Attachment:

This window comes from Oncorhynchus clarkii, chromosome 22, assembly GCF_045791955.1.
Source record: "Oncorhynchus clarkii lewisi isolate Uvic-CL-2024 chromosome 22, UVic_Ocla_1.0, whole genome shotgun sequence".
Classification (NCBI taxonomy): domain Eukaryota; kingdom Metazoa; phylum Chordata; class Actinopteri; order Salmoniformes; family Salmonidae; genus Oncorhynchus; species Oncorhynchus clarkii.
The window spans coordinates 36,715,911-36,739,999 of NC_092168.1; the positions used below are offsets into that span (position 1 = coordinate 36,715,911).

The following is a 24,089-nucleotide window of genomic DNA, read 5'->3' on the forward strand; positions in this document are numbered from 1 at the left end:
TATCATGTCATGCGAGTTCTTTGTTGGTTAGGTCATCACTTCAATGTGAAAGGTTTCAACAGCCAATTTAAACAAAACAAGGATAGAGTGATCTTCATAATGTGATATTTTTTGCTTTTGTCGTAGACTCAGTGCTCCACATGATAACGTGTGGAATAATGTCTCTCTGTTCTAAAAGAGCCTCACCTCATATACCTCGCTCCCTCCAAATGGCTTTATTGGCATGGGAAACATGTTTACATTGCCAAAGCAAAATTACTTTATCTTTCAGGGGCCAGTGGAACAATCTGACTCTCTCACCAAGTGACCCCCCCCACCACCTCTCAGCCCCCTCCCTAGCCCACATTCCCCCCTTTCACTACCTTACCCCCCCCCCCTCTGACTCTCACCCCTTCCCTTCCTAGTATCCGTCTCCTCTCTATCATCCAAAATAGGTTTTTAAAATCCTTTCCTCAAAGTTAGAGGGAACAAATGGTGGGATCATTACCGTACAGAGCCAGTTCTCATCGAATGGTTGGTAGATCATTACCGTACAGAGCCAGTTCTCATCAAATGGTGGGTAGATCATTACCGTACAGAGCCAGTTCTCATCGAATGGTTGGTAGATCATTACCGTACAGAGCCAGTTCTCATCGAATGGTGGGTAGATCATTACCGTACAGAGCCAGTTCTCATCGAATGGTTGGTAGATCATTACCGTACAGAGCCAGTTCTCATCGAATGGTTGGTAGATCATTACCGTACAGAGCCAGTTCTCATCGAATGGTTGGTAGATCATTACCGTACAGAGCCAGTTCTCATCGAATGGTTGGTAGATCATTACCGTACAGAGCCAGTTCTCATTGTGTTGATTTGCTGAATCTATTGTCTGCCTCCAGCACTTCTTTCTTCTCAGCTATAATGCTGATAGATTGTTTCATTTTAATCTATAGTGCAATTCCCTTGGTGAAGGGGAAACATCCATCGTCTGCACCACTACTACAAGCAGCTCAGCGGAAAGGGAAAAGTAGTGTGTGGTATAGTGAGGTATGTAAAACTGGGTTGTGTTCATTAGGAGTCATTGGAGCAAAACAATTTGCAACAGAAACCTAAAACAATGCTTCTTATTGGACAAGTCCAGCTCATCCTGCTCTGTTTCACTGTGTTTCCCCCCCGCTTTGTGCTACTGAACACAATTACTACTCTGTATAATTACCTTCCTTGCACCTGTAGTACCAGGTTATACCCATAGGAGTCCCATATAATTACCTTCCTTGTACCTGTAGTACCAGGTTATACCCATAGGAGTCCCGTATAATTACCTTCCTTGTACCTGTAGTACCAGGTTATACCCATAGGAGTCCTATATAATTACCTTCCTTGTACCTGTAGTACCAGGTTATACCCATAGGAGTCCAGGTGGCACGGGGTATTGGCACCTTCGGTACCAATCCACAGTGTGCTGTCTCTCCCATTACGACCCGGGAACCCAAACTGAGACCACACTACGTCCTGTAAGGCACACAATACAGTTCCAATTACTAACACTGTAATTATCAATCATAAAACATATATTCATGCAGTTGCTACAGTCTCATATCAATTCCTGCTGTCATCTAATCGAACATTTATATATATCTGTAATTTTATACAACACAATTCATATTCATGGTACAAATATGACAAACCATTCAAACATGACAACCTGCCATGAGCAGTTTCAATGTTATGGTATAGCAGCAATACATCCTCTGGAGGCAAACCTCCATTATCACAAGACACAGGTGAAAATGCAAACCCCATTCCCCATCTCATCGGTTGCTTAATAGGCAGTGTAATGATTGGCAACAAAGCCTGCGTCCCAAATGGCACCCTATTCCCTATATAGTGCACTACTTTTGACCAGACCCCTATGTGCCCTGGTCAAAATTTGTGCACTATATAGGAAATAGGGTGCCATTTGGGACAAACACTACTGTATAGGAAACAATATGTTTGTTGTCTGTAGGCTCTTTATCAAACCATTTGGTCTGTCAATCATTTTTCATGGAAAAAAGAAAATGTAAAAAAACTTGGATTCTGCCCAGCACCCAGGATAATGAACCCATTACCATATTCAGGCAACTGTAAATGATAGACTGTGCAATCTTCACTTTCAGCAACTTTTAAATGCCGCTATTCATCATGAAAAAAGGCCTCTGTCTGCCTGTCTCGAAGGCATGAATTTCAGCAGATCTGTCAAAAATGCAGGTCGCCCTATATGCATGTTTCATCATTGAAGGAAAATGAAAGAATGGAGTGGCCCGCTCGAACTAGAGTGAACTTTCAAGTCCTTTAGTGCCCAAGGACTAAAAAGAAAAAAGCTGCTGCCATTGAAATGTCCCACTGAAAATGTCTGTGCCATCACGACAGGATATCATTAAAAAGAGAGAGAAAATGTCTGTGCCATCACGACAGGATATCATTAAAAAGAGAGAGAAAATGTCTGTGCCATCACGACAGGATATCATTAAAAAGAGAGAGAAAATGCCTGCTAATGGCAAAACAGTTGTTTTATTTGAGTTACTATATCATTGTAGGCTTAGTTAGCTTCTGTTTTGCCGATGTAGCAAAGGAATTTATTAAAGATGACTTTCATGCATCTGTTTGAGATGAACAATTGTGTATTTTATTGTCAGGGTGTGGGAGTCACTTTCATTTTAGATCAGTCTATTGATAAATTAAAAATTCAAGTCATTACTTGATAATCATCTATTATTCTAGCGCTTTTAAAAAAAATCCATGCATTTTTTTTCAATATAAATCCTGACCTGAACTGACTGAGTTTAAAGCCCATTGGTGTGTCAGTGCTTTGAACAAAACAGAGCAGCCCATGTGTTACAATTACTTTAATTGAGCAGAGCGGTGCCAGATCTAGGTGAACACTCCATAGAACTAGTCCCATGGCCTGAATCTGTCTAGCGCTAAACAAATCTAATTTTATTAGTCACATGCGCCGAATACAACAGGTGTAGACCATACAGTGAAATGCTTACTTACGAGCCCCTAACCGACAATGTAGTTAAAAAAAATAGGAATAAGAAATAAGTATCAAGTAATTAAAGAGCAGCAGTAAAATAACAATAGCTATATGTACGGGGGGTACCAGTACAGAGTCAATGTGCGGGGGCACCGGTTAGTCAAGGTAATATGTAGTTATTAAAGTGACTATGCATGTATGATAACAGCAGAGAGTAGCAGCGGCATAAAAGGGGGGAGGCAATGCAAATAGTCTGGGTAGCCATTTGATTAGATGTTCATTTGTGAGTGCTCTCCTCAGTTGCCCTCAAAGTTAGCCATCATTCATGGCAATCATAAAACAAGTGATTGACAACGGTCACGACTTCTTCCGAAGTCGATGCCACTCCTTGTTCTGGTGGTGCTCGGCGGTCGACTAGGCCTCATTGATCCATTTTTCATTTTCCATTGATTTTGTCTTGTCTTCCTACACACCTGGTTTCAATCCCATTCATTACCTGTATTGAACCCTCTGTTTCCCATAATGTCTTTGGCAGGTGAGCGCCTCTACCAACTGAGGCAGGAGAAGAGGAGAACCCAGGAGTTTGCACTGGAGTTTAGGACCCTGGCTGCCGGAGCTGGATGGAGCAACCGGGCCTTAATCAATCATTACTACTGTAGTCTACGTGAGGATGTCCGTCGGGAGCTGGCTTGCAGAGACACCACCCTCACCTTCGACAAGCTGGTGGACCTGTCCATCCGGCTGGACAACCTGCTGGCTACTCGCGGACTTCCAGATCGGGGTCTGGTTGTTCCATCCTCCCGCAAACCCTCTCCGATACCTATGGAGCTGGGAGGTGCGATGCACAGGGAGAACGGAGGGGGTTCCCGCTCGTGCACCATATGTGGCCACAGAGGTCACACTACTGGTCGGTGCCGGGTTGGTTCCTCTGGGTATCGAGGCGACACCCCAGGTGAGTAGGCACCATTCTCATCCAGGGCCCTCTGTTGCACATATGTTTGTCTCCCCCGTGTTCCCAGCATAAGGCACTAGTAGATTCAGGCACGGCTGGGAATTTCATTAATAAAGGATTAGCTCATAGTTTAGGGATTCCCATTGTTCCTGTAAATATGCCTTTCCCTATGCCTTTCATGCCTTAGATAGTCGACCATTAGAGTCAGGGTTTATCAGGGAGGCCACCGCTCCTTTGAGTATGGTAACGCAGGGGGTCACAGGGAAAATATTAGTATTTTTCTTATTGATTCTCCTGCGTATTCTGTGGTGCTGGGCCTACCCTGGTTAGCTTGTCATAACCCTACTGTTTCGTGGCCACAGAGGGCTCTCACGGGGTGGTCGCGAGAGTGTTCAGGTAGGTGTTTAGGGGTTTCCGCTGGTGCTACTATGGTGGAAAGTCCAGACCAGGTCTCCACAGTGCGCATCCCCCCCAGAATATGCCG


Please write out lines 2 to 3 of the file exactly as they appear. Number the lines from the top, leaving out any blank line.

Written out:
Source record: "Oncorhynchus clarkii lewisi isolate Uvic-CL-2024 chromosome 22, UVic_Ocla_1.0, whole genome shotgun sequence".
Classification (NCBI taxonomy): domain Eukaryota; kingdom Metazoa; phylum Chordata; class Actinopteri; order Salmoniformes; family Salmonidae; genus Oncorhynchus; species Oncorhynchus clarkii.